Access to computer networks for computer applications to communicate important data has changed from an expensive luxury to an absolute requirement of continuous necessity virtually overnight. While there have been numerous implementations of computer networks, the heart of the network revolution, the Internet, has but one protocol, TCP/IP. The protocol is in use all over the world and is used by nearly every computer system from Mac OS X and Novell Linux Desktop to Sun Solaris and IBM's AIX, even Microsoft's non-Unix Windows systems. And it's based on the implementation of TCP/IP originally developed for the Unix-based BSD operating system.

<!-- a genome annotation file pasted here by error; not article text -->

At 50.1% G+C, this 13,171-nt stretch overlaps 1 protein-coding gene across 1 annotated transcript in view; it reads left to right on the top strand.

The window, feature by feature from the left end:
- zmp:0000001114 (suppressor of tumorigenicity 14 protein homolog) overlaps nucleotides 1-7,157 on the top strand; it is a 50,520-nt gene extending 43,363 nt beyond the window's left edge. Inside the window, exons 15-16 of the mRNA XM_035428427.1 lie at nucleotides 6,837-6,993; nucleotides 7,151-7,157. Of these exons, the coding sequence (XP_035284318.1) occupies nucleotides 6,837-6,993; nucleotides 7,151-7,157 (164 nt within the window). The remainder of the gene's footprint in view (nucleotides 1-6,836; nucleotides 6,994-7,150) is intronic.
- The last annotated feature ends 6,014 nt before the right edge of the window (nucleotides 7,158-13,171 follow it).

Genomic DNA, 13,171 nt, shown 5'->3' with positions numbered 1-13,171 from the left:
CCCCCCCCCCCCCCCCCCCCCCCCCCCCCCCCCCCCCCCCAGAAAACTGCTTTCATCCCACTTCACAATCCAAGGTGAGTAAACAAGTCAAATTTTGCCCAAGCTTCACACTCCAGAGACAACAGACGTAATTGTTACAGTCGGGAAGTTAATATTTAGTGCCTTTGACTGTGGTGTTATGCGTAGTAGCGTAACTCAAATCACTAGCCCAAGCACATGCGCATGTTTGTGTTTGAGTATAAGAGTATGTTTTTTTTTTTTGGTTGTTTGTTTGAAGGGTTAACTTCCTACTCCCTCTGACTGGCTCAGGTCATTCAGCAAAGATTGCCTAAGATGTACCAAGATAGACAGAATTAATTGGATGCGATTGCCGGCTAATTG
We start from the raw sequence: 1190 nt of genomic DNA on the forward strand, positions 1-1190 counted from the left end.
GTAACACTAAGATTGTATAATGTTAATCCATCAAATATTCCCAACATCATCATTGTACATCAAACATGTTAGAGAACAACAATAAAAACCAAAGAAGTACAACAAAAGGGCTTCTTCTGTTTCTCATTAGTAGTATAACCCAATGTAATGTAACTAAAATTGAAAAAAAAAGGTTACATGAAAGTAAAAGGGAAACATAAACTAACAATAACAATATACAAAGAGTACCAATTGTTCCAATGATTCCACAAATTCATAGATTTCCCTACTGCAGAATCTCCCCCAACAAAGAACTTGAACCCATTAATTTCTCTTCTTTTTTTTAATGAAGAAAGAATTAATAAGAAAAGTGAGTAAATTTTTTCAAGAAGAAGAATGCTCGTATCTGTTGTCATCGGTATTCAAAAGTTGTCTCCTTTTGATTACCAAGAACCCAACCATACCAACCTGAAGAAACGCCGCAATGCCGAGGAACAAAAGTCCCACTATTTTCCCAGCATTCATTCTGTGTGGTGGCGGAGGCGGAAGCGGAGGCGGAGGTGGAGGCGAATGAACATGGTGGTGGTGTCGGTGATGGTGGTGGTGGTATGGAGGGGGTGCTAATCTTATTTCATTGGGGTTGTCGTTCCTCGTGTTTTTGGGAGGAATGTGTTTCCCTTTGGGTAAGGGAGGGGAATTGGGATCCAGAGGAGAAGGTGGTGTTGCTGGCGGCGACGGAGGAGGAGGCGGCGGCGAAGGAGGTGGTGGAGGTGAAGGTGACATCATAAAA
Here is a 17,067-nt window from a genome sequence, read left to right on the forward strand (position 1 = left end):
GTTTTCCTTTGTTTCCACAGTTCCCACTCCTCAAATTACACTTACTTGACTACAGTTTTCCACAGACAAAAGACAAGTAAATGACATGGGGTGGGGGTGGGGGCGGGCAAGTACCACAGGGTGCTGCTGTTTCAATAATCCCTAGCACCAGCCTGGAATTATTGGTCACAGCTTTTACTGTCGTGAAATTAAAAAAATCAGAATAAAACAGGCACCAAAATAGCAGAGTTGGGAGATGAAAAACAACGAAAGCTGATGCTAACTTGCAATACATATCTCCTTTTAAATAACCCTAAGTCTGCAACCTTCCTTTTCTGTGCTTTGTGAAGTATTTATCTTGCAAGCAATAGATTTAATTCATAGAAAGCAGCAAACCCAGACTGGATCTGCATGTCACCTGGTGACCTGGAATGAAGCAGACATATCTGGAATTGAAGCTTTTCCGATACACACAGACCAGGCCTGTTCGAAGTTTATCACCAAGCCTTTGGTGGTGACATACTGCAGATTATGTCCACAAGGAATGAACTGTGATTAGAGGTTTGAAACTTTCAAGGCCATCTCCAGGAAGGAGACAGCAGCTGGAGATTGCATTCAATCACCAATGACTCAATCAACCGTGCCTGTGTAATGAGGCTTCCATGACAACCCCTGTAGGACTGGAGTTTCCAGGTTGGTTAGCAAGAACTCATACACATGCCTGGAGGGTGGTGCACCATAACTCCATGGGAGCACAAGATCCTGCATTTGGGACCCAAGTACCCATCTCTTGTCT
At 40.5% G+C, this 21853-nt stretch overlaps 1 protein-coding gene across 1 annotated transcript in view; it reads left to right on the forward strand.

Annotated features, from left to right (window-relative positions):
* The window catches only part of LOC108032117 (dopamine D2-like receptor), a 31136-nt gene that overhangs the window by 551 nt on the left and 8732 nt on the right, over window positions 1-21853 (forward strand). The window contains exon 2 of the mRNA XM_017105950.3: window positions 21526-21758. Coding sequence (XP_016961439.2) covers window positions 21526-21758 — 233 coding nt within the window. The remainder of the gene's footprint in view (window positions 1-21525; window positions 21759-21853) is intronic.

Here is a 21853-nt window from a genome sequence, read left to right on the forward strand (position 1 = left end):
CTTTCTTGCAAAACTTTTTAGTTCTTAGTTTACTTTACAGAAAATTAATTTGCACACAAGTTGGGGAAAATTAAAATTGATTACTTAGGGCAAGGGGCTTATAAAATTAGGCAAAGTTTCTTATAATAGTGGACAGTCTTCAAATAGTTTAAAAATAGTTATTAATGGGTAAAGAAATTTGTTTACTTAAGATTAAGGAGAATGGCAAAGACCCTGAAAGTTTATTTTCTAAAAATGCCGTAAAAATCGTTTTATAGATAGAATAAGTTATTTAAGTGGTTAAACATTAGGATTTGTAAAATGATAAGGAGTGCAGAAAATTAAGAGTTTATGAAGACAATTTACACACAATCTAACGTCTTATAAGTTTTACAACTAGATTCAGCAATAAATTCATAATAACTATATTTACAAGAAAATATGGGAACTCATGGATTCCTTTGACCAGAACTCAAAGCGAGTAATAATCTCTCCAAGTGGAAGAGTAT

With the use of the Internet and all other networks growing at an incredible rate, it's necessary to provide networking tools and services to take advantage of today's quick computing bandwidth and computational power. This chapter examines these important tools and explores how the underlying TCP/IP protocols work while bringing together lessons from previous chapters on system automation and shell scripting to show how to manage or administrate network resources on a Unix system.
Mac OS X systems utilize TCP/IP for networking, and while TCP/IP is traditionally configured using GUI-based preference panes, all of the command-line utilities mentioned in this chapter work the well with Mac OS X as they do with other Unix systems.
TCP/IP actually refers to many different aspects of the protocol suite that provides methods ...